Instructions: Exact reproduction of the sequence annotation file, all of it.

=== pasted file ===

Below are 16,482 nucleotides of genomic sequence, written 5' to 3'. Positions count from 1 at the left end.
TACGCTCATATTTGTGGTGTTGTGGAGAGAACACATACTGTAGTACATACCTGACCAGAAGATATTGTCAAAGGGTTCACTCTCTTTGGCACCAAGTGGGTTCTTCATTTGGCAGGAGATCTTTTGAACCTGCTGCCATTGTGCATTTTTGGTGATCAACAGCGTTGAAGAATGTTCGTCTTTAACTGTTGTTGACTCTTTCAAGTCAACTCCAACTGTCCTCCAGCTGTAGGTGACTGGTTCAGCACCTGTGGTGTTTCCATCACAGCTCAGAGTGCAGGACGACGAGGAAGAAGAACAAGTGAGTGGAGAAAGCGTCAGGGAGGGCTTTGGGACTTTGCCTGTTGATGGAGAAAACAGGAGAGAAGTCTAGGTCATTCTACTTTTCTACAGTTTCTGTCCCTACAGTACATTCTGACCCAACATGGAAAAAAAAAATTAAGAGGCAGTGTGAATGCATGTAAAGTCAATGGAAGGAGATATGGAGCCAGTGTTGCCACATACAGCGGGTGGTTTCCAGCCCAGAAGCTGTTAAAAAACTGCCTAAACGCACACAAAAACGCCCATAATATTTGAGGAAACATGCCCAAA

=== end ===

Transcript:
Below are 16,482 nucleotides of genomic sequence, written 5' to 3'. Positions count from 1 at the left end.
TACGCTCATATTTGTGGTGTTGTGGAGAGAACACATACTGTAGTACATACCTGACCAGAAGATATTGTCAAAGGGTTCACTCTCTTTGGCACCAAGTGGGTTCTTCATTTGGCAGGAGATCTTTTGAACCTGCTGCCATTGTGCATTTTTGGTGATCAACAGCGTTGAAGAATGTTCGTCTTTAACTGTTGTTGACTCTTTCAAGTCAACTCCAACTGTCCTCCAGCTGTAGGTGACTGGTTCAGCACCTGTGGTGTTTCCATCACAGCTCAGAGTGCAGGACGACGAGGAAGAAGAACAAGTGAGTGGAGAAAGCGTCAGGGAGGGCTTTGGGACTTTGCCTGTTGATGGAGAAAACAGGAGAGAAGTCTAGGTCATTCTACTTTTCTACAGTTTCTGTCCCTACAGTACATTCTGACCCAACATGGAAAAAAAAAATTAAGAGGCAGTGTGAATGCATGTAAAGTCAATGGAAGGAGATATGGAGCCAGTGTTGCCACATACAGCGGGTGGTTTCCAGCCCAGAAGCTGTTAAAAAACTGCCTAAACGCACACAAAAACGCCCATAATATTTGAGGAAACATGCCCAAA